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Credit lines vs Salary Finance

Borrowing money is almost inescapable in the 21st century. Whether it’s by choice or to manage an emergency payment, there are several reasons and ways to take out credit. Most people have heard of – or used – overdrafts, credit cards and payday loans, but less common types of credit, including credit lines and salary finance, can be just as good at helping you manage your money on a monthly basis.

Salary finance and credit lines are both relatively new credit facilities, but they work in very different ways. A credit line works like a normal credit product: you borrow money and repay at a later date, usually with interest. Salary finance is quite different, with the concept being: rather than borrowing money, you access money you have already earned at an earlier date than your payday. Instead of borrowing from a lender, it’s like borrowing from your future self.

Because the products are new, there are only a few credit line lenders on the market, and salary finance is only available from certain employers – it’s not a nationwide way to manage cashflow yet.

What is a credit line?

As a revolving credit facility, a credit line enables you to manage your cashflow weekly, monthly or annually by providing you with credit up to your credit limit, which you can then repay flexibly over your next few paydays – as long as you make your minimum payments on time. A credit line is a bit like a credit card but instead of using a payment card to access the credit, you withdraw the funds directly into your bank account. This means you can make bank transfers, direct debits and physical purchases from your normal current account without the need for an additional plastic card. A credit line charges interest and transaction fees, though it’s usually much cheaper than a payday loan, for example.

What is salary finance?

Salary finance works to provide employees with an easier way to manage their money by making earned wages accessible at an earlier date. For example, if you have worked 10 days this month, you would be able to request 10 days’ worth of pay, instead of waiting until the end of the month or whenever your next payday is. A third party company typically runs salary finance schemes, and the employer may have to pay them a set-up fee as well as a pay-per-employee charge, although some salary advance schemes are free for employers. Usually, employees have to pay a transaction fee per advance withdrawal, but this tends to be between £1 and £2.

Can you compare credit lines and salary finance?

It would be difficult to draw up direct comparisons between the two financial services because they’re so different. Instead, it’s easier to look at which might suit you based on your circumstances. Unfortunately, salary finance has limited availability as not all employers offer the service. Plus, most people are accustomed to waiting until payday to make purchases and meet essential payments. This doesn’t mean wage advance schemes are useless – for some people it makes money management much easier. For example, if you have bills due on different days throughout the month, accessing your earned wages as you’ve earned them means you don’t need to stress about having the right money in your bank account at the right time. It can also improve money management as it requires you to be aware of your financial commitments in the future, because you don’t want to leave yourself with too little wages on your actual payday.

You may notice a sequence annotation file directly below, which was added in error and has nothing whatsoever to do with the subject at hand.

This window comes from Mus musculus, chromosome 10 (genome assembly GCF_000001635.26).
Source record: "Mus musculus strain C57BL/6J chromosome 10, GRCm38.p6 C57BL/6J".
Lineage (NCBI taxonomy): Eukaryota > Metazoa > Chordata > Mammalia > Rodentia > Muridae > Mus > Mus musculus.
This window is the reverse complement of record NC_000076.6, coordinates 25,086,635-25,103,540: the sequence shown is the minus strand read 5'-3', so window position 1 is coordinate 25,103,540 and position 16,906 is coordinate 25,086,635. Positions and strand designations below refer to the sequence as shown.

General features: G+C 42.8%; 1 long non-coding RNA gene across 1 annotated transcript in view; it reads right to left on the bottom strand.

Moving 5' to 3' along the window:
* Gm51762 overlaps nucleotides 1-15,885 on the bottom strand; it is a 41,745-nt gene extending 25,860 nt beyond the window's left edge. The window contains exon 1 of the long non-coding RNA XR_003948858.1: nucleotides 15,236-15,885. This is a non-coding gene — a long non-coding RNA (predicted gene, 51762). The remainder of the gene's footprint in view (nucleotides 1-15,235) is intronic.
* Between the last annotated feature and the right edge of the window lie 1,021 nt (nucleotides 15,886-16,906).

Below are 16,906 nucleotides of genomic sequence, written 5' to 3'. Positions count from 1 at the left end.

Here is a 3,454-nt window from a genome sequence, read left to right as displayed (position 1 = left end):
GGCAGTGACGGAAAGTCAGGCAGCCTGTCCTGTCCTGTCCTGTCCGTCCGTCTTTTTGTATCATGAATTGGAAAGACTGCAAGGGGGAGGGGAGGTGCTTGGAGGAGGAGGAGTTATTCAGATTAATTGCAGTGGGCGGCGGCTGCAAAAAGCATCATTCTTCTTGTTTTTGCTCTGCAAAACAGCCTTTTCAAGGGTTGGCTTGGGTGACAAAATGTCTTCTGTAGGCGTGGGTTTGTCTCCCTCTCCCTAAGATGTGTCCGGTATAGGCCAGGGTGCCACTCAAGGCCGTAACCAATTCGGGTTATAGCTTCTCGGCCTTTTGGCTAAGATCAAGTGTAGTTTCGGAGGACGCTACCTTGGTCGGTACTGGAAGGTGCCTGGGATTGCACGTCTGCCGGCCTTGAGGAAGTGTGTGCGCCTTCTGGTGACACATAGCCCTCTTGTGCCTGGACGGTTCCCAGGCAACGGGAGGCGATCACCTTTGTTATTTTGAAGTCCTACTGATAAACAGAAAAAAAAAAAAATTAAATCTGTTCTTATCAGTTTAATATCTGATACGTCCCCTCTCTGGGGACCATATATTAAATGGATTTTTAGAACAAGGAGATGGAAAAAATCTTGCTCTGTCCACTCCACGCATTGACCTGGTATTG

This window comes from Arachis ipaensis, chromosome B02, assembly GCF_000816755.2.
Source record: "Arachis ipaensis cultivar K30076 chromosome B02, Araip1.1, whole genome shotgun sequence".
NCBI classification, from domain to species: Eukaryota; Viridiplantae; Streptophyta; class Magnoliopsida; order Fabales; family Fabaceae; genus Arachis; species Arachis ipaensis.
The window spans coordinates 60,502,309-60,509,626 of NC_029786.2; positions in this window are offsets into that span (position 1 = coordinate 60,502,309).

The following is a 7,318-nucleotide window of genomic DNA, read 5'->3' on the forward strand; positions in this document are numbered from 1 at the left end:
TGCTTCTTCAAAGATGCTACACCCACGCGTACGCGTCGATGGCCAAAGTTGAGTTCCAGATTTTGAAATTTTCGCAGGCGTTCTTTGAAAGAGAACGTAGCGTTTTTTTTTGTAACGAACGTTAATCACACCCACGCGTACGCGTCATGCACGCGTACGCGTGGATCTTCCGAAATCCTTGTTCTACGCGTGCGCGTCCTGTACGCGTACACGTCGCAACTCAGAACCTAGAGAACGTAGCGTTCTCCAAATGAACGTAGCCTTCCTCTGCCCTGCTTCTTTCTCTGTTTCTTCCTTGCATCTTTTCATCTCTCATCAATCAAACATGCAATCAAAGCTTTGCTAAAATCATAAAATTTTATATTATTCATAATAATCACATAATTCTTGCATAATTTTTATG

The biggest reason a cash credit line might be more popular than salary finance is simply that salary finance isn’t widely accessible yet, and credit lines provide a credit service to a wide demographic – including those with bad credit histories or low credit scores. You can apply for a credit line online within minutes and if you are approved, any funds you withdraw are transferred almost instantly. Credit lines charge interest for your borrowing, unlike salary finance, so it would cost more, but as the interest rates are relatively low, it’s not typically a huge cost. If you borrowed £100 for 30 days with Polar Credit (Representative 68.7% APR (variable)), it will cost you £5.75 in interest and charges.

Circumstances vs credit

Whenever you consider your financial options, it’s important to factor in your circumstances in the future, as well as in the present. While it may be tempting to use credit to pay for non-essential items, the credit or loan repayments on your next payday will result in you having less disposable income for the following month. Always review your budget and determine if you really need to borrow or if the purchase can wait a few more days.

Only you can truly know which type of credit is right and will help you manage your cashflow best. Some people use a variety of credit and some people just use one service. As long as you can make your repayments on time and you borrow responsibly, you are relatively free to choose whichever credit service you like. Just remember that any type of credit – even 0% interest rate credit cards and overdrafts – should never be treated like a secondary source of income. You need to budget for your repayments, and you should only really borrow when you need to, as committing yourself to too many financial responsibilities may increase the chances of missing repayments which can make credit harder to obtain in the future.

More Information

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